Food Parcels for Zimbabwe

  

 

The donations for food aid currently amount to around €32,000.

Very many thanks to all donors!     

26.06.2020 After a total of 2400 food parcels were distributed in Harare and the surrounding area of Masvingo, we have had a short break. Currently it is winter in Zimbabwe and unfortunately it is very cold this year. Temperatures drop to 2°C at night. In the countryside, people sleep in traditional round huts. Many families have only one bed and a few mattresses. Children and young adults sleep on straw mats or on the bare clay floor. We are currently looking at whether we can help by purchasing blankets, 

13.06.2020 So far 1600 food parcels have been distributed in Harare and Greater Masvingo. The problem of hunger and lack of food has not stopped because the lockdown continues and the domestic currency continues to decline in value. Many sellers now want US dollars.Read more 

03.06.2020 Unfortunately, there are now more Covid-19 cases in the country. It is uncertain when the lockdown will end. As a result, many families continue to live with the worry of how to survive these times. Food distribution in Harare and Masvingo province is being relentlessly organized. Food prices have risen threefold in some cases. Subsidized corn meal is very difficult to find. Obtaining foodstuffs is a major challenge. Since there has been some relaxation in the lockdown, there are now long queues of vehicles at the petrol stations and on some days petrol is not available at all. Here, too, perseverance is required in order that the lorries may bring the food parcels to the designated places.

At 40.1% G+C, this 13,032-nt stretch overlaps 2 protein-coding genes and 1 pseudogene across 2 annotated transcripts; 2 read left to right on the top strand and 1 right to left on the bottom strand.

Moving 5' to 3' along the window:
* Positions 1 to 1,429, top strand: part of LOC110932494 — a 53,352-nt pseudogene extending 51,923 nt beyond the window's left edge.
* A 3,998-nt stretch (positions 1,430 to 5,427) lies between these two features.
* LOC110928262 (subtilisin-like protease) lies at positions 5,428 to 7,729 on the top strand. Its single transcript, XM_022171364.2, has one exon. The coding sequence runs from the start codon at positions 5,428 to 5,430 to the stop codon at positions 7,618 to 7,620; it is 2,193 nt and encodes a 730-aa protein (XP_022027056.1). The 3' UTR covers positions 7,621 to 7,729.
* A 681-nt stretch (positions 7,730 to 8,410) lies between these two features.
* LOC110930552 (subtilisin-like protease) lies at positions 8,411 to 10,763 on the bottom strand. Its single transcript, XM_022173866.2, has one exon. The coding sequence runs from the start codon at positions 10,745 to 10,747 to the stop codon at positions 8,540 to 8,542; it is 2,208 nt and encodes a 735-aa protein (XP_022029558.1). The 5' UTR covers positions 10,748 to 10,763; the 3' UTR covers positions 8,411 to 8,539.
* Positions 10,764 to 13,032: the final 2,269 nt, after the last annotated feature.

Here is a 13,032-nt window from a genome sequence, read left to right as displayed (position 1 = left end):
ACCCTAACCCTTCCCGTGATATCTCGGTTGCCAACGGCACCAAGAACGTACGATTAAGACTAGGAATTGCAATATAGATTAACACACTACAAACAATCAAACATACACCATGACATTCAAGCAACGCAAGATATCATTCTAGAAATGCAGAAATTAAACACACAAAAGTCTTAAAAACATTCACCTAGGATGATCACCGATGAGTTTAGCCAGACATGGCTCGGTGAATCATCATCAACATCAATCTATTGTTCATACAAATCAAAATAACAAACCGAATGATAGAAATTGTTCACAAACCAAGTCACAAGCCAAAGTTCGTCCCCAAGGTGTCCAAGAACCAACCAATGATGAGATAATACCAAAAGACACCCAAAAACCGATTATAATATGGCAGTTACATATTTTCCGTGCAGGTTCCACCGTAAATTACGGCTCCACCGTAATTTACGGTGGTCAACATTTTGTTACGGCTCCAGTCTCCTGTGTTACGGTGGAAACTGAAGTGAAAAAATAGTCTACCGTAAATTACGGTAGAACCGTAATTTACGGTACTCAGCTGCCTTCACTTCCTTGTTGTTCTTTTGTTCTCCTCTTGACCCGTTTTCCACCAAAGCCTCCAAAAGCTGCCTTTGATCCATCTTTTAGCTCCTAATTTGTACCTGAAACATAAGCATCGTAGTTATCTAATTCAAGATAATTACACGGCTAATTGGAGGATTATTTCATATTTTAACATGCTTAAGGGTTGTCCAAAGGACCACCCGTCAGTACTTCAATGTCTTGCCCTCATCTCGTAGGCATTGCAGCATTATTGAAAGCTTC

23.05.20 A home for the disabled has sent a letter of thanks to the team in Harare after food was delivered there. Continue reading

15.05.2020 More food has been distributed in the meantime: a total of 1600 parcels. A further 400 parcels are planned. Even though the lockdown is slowly being eased, micro-entrepreneurs are still not allowed to trade on the streets. So there are still many hungry people.                                                                       

25.04.2020 We were able to distribute food in the rural area close to Harare. People rapidly heard that an aid transport had arrived. The families had nothing left to eat in the house. Rural residents are still not allowed to shop in the city, and the village shops are empty. Everyone wanted to manage to get hold of something. In the end, 350 food parcels could be delivered. It is not easy to comply with hygiene rules   when so many people come at once. But the teams have planned well and are able to ensure that the minimum social distance is complied with. During the distribution we document who received aid, in order to o keep a good overview.

19.04.2020 Further money   will be used to help orphans in Harare. In Chitungwiza, a very poor area on the outskirts of Harare, the first distribution of food is to take place via a church parish. Sarah Dilling has so far bought food for $ 4200, which is being stored in a private warehouse.